August 11, 2022

Landry: Rookie Philpot stepping into the spotlight

Peter Power/

If it is not quite right to say that Tyson Philpot stole the show, it is appropriate to say that the Montreal Alouettes rookie receiver found his light during an impressive sequence during that show. And the glow of the big play suits him just fine.

With his performance during a Week 9 loss to the Winnipeg Blue Bombers, the 22-year-old grabbed the spotlight over the course of plays 87 through 93 of that game, ensuring that anyone who was not yet aware of his abilities and of his promise certainly is now.

On three plays, within two minutes of game time, it was entirely clear just why the Alouettes selected him, ninth overall, in last May’s draft.

» Bio: Tyson Philpot by the numbers
» Landry’s 5 takeaways from Week 9
» Prediction Time: writers’ Week 10 picks


On play 87, Philpot returned a kick-off 60 yards, setting the Als up at the Winnipeg 37-yard line. Play 90 saw him catch a 15-yard touchdown pass (he actually caught the pass in the backfield, at the 20) and then on play 93, he made a superb tackle on the ensuing kick-off.

Pretty fair trifecta.

“I think my favourite play out of all three was actually the tackle,” said Philpot, assessing the sequence. “Just showing everyone that I’m dynamic and more than just a receiver that can catch the ball,” he said.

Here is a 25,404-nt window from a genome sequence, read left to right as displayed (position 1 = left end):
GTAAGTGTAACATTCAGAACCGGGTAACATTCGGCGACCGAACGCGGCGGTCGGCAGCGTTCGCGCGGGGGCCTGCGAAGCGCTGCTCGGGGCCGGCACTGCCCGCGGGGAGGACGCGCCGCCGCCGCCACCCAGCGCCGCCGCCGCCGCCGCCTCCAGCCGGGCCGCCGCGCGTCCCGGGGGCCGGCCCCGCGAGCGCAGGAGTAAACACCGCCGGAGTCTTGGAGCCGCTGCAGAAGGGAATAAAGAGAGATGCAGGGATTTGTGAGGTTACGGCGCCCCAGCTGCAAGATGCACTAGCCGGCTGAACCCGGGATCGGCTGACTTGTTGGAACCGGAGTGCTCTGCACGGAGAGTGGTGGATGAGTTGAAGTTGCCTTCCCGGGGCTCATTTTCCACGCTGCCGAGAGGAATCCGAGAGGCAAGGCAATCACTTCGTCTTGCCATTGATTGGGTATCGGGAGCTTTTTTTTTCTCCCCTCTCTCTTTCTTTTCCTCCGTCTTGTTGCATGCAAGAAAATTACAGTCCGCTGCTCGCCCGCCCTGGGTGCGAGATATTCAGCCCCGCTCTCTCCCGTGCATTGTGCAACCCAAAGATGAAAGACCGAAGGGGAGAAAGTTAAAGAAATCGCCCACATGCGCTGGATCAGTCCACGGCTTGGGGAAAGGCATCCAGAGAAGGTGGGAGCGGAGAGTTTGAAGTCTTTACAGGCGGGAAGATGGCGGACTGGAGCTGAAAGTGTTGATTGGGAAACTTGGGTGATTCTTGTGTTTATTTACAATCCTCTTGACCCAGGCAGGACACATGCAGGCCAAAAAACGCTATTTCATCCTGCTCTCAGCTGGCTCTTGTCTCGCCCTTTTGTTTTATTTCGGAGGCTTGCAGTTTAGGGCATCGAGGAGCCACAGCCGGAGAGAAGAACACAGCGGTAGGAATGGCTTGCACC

Philpot is endeavouring to show all that he can be wherever he can, whether it’s in running pass routes or working hard on specials. “It’s something my mom and dad instilled in me as a young kid, which is to work hard,” said the native of North Delta, B.C. “While I’m out there I take advantage of every play.”

While the special teams tackle might be Philpot’s favourite, it might not have popped so much for observers had he not shown off his other special abilities – the ones he was drafted for – immediately prior to it.

The speed and the shiftiness. That’s what got Philpot drafted, not to mention the good hands.

While with the University of Calgary Dinos, Philpot caught 77 passes for 1,574 yards and 14 touchdowns over three seasons. The numbers are even more impressive if you consider that he played just two games in 2019, meaning most of his statistics (73 catches, 1,487 yards and 13 touchdowns in 14 games) came over two seasons.